An understanding of digital audio signals begins with a quick overview of the different signal types you'll be working with.
Just as some artists choose clay, others watercolor, and still others oil paint...
this will be the medium of your sonic masterpiece!
Prepare to dip your brushes into the following 4 different signal types that we'll discuss:
These are the most familiar because we use our ears to hear them everyday.
This example is brought to you by the tone "A" performed by an upright piano.
The "A" key is struck by our musician, which rotates a felt-padded hammer down on the appropriate string in the sound board.
Upon being struck, the string vibrates at a constant frequency based on factors such as length, tension, thickness, etc.
This string vibrates the air around it at the same frequency setting off a chain reaction of air molecules banging into one another in what is called a pressure wave, known more commonly as a sound wave.
Since this pressure wave is vibrating at 440 Hz we can call it a sound wave by the name "A".
This sound wave is received by an ear and then turned into an electrical signal which is interpreted by the brain.
This fundamental frequency is what we call Pitch.
But how boring it would be if all we could tell was the frequency of the vibrations?
With so many different tones and subtleties - there has to be more to it than that...
So clearly we can do more than just detect the fundamental frequency.
Other factors like the sound board itself, the density of wood in the piano, and the room that it's in all provide additional complexity known as harmonics and overtones.
And these complexities contribute to what's called Timbre.
To be clear, this is not what you yell out to your lumberjack friends when a tree is about to fall.
This word when spoken actually sounds more like Tam-ber.
So what does this mean to us?
Timbre refers to the overall essence of a certain sound.
In other words, it defines the characteristics that make a sound unique.
For example, a guitar's "guitar-ness" versus and piano's "piano-ness".
If you hear a guitar play an "A" then a piano play an "A" there is no doubt you could tell them apart.
Both are vibrating the air at the same fundamental frequency (440 Hz), but the strings and wooden body of the guitar produce a much different sound than that of a piano...even though they both produce the tone in a very similar way.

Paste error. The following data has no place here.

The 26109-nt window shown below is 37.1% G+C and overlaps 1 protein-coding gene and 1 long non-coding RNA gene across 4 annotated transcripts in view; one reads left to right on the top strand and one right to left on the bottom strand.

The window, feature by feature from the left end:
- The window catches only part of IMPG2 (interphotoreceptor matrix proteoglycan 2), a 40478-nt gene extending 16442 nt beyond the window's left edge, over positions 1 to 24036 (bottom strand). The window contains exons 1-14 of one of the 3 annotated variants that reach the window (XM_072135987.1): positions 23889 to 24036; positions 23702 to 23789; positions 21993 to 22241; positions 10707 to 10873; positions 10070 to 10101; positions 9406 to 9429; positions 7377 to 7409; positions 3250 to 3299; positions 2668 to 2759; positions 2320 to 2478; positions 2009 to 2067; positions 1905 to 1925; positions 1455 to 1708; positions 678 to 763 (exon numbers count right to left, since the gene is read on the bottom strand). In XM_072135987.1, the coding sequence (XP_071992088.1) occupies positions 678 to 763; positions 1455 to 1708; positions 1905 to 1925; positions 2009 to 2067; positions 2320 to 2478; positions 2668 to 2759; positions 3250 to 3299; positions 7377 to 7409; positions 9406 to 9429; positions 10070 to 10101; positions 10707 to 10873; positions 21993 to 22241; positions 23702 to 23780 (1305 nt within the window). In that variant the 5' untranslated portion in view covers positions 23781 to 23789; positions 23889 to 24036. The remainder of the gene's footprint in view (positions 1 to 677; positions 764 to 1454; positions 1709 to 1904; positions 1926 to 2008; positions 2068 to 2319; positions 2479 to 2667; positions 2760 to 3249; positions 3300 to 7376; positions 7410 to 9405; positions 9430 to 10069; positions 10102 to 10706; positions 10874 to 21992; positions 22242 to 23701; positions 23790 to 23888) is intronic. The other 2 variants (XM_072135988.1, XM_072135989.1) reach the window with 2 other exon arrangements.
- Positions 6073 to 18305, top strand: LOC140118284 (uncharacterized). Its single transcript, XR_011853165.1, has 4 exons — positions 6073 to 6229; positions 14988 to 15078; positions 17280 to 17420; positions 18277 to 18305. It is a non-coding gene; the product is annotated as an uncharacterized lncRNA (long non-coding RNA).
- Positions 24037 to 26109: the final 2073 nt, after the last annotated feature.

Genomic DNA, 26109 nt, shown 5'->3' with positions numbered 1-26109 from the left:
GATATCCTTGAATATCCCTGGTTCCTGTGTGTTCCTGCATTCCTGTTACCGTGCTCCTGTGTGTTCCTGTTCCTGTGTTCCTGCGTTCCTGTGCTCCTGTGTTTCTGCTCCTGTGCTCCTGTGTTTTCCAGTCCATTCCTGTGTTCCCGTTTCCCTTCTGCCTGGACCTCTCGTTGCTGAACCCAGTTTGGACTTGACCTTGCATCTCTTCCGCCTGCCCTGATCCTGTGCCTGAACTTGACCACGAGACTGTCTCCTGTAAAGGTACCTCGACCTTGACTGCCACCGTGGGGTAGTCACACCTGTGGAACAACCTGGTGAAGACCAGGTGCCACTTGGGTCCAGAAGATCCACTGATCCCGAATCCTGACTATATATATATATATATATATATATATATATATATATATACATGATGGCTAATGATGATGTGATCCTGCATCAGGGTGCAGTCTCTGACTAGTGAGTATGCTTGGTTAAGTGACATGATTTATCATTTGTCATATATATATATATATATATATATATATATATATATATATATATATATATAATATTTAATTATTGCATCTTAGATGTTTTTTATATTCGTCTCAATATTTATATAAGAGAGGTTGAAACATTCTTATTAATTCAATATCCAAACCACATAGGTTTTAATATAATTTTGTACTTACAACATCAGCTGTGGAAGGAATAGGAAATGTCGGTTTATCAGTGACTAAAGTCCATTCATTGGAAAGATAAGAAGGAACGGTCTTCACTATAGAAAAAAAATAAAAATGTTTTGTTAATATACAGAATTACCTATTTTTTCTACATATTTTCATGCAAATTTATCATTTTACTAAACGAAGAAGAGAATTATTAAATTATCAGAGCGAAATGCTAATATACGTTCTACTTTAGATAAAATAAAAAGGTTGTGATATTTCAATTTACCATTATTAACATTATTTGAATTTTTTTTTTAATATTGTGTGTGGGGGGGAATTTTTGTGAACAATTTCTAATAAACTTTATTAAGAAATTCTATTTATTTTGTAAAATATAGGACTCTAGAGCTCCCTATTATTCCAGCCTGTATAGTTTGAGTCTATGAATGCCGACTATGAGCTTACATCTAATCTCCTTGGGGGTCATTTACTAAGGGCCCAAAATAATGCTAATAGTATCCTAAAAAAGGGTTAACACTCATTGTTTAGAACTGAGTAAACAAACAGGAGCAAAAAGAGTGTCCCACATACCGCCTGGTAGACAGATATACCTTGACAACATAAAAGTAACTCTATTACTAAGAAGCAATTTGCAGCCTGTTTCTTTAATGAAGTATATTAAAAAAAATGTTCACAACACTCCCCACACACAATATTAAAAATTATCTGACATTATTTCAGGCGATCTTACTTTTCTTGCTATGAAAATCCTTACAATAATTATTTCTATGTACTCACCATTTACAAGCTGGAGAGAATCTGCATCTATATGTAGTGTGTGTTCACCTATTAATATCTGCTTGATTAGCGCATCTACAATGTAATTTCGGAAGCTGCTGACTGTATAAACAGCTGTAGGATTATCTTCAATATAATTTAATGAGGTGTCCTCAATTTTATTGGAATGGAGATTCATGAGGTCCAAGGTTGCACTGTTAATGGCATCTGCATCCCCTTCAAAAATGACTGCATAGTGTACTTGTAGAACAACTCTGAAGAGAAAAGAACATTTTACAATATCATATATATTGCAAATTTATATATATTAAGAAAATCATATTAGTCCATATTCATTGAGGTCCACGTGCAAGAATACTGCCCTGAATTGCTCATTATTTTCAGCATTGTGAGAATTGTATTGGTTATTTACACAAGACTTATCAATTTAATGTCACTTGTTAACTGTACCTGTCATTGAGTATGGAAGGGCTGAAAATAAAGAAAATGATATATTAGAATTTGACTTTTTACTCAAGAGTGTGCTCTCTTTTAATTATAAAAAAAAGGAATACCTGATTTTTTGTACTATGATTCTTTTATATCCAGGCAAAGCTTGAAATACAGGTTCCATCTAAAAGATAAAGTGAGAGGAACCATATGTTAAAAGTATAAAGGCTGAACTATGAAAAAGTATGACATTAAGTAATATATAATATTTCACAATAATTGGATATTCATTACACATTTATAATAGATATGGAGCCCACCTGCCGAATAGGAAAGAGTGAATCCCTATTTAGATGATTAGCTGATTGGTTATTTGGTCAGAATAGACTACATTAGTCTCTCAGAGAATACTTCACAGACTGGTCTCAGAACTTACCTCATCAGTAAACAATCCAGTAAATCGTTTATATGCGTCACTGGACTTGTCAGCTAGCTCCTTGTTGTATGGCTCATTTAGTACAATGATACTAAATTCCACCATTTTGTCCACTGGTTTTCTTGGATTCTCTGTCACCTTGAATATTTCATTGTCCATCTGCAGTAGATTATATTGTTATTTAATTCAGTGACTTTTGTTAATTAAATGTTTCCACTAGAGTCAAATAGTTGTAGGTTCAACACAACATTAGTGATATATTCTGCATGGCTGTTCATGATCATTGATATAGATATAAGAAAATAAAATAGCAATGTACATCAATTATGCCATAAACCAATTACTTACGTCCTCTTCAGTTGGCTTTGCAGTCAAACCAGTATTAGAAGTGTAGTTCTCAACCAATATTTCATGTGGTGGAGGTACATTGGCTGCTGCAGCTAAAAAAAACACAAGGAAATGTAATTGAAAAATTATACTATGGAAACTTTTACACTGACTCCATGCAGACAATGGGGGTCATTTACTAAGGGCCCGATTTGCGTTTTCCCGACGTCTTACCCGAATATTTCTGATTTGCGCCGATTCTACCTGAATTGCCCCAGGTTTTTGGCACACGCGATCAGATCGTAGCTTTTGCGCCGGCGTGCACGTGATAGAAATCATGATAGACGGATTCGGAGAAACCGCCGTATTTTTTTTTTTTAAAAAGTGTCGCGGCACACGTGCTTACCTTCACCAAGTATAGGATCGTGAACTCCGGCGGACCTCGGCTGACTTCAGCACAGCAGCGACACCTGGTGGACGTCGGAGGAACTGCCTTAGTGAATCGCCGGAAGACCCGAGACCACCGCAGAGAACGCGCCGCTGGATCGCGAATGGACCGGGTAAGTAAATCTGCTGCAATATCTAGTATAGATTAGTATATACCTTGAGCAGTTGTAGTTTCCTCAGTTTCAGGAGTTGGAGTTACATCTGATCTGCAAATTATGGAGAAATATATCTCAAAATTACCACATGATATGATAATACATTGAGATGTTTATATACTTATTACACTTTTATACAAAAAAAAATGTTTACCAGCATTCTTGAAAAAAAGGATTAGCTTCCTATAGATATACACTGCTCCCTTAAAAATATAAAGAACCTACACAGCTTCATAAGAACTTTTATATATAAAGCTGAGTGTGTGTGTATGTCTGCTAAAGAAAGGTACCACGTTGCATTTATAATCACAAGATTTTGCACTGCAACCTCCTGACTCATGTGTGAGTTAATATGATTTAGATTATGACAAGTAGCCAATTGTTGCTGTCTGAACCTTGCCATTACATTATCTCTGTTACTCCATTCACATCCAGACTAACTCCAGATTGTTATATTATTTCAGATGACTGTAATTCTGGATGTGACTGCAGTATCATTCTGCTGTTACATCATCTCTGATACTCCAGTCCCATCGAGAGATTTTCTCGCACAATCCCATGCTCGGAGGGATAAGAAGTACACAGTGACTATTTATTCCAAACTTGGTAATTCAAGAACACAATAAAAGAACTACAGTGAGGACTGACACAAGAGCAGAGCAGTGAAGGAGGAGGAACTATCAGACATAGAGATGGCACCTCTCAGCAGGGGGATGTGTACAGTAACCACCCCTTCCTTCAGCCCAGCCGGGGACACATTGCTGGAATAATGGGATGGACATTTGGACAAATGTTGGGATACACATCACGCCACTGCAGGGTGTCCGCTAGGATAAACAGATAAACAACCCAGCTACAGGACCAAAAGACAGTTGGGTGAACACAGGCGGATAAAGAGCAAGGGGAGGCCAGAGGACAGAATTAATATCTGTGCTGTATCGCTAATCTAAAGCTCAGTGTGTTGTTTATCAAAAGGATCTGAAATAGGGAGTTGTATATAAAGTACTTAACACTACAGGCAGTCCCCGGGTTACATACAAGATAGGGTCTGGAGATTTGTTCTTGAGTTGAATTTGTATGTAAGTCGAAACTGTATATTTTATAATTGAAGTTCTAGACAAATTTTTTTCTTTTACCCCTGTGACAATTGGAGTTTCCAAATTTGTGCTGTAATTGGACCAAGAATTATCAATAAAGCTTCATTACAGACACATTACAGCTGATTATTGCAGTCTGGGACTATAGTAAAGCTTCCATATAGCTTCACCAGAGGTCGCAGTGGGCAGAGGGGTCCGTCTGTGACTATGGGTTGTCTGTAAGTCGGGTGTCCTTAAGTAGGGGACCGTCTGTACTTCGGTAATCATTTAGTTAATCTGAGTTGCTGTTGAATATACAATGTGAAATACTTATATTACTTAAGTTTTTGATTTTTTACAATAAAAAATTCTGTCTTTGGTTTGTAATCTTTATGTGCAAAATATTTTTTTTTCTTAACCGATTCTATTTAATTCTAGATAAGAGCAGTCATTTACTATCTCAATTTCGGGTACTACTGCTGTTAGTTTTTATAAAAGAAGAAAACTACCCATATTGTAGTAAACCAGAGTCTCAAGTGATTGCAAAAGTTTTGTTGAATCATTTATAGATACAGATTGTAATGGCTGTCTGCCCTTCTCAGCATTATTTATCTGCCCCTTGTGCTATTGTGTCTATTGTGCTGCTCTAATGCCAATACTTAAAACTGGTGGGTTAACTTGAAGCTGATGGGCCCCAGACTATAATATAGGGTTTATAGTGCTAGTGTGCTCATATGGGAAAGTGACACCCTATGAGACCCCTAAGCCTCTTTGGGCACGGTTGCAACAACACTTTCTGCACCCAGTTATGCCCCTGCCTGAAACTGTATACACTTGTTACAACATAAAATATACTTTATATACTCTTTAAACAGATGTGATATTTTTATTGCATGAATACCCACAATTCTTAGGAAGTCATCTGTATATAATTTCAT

This is due to the harmonics or overtones generated by each unique instrument.
Ok, enough of that. Lets get down to brass tacks here.
You are mostly concerned with how we can use sound and music in the recording realm.
Its time to talk about digital and analog audio signals.
An electrical audio signal is represented by a continuous stream of information, otherwise known as an analog signal.
These are not as intuitive but still not far from our daily lives.
The speakers in your car take an electrical audio signal as the input, create a vibration, and produce the sounds you hear.
So speakers require an electrical input in the form of voltage in order to produce sound.
Microphones work in a similar way. They produce an electric signal that is proportional to the amount of sound the microphone input detects.
When you stop singing, the information exists only as electrons running down a cable.
These electrons will need to be converted into digital data before they can be understood by our Digital Audio Workstation.
A digital signal is the approximation of the electrical audio signal mentioned earlier.
Rather than being represented as a pure voltage, digital signals are made up of "1's" and "0's".
This is good news for computers because they still don't understand English. They're hung up on this whole binary thing.
So a smooth, continuous, analog signal can be accurately approximated by an individual, discrete, digital signal type.
Each 1 or 0 is defined by a threshold voltage, above which it is called a 1 and below it is called a 0.
For example if the threshold levels are set to 0-2 volts for low and 4-6 volts for high, then any signal below 2 volts will be defined as a 0 and any signal above 4 volts and less than 6 volts is defined as a 1.
Analog and digital signals can be thought of as different languages.
You can use different languages to deliver the same message... but only those who speak your language will be able to understand you.
So to get your acoustic guitar (who speaks analog) to communicate with your computer (who speaks digital) you need to have a translator... or in our case a Analog-to-Digital Converter.
I bet you're so glad to know the elegant science behind this artistic past time.
Or is it just something you endure because you want to play the riff from "Sweet Child o Mine"?
Either way I'm glad you're still with me. Let finish up with our last data type.
MIDI data is unique because rather than being a representation of sound, it is a set of commands that can be used to build sounds.
This is more like cooking up some championship burgers on your grill. You get your meat, your peppers, your blue cheese and combine them into a tasty treat.
Well, I actually think blue cheese is pretty gross... but let me get to the point.
Each ingredient defines the burger, but each ingredient on its own is not the final burger.
In the same way each packet of MIDI data defines the sound produced, even though no piece of MIDI data is actually music.
For a more in depth look (with much better analogies), check out MIDI Basics.
So just think of MIDI data as its own thing rather than a variation of either electrical or digital audio signals.
It is in a class all of its own.
MIDI Data Signal Type - You Are A True Delight!